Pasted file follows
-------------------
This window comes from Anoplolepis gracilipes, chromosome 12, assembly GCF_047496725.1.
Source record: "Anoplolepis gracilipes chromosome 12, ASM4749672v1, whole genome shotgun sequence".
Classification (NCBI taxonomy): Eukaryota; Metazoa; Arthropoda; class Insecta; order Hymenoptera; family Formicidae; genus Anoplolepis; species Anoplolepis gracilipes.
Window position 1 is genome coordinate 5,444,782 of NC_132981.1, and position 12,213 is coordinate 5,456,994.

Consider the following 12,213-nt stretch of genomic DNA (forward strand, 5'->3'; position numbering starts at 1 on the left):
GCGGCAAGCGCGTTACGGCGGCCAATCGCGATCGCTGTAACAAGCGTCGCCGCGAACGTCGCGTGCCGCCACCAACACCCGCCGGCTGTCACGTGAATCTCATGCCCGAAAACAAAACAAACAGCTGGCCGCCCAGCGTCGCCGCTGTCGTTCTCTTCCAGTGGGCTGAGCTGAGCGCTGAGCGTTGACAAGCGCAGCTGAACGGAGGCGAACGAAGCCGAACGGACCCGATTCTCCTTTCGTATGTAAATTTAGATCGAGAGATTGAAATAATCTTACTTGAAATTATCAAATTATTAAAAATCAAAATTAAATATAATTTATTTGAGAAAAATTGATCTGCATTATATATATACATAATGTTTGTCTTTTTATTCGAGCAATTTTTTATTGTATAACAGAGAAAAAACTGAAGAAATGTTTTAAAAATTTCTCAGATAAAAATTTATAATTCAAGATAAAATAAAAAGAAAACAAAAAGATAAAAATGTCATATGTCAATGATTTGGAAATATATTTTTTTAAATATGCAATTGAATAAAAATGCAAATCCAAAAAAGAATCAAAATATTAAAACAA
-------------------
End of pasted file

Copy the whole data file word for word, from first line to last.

This window comes from Anoplolepis gracilipes, chromosome 12, assembly GCF_047496725.1.
Source record: "Anoplolepis gracilipes chromosome 12, ASM4749672v1, whole genome shotgun sequence".
Classification (NCBI taxonomy): Eukaryota; Metazoa; Arthropoda; class Insecta; order Hymenoptera; family Formicidae; genus Anoplolepis; species Anoplolepis gracilipes.
Window position 1 is genome coordinate 5,444,782 of NC_132981.1, and position 12,213 is coordinate 5,456,994.

Consider the following 12,213-nt stretch of genomic DNA (forward strand, 5'->3'; position numbering starts at 1 on the left):
GCGGCAAGCGCGTTACGGCGGCCAATCGCGATCGCTGTAACAAGCGTCGCCGCGAACGTCGCGTGCCGCCACCAACACCCGCCGGCTGTCACGTGAATCTCATGCCCGAAAACAAAACAAACAGCTGGCCGCCCAGCGTCGCCGCTGTCGTTCTCTTCCAGTGGGCTGAGCTGAGCGCTGAGCGTTGACAAGCGCAGCTGAACGGAGGCGAACGAAGCCGAACGGACCCGATTCTCCTTTCGTATGTAAATTTAGATCGAGAGATTGAAATAATCTTACTTGAAATTATCAAATTATTAAAAATCAAAATTAAATATAATTTATTTGAGAAAAATTGATCTGCATTATATATATACATAATGTTTGTCTTTTTATTCGAGCAATTTTTTATTGTATAACAGAGAAAAAACTGAAGAAATGTTTTAAAAATTTCTCAGATAAAAATTTATAATTCAAGATAAAATAAAAAGAAAACAAAAAGATAAAAATGTCATATGTCAATGATTTGGAAATATATTTTTTTAAATATGCAATTGAATAAAAATGCAAATCCAAAAAAGAATCAAAATATTAAAACAA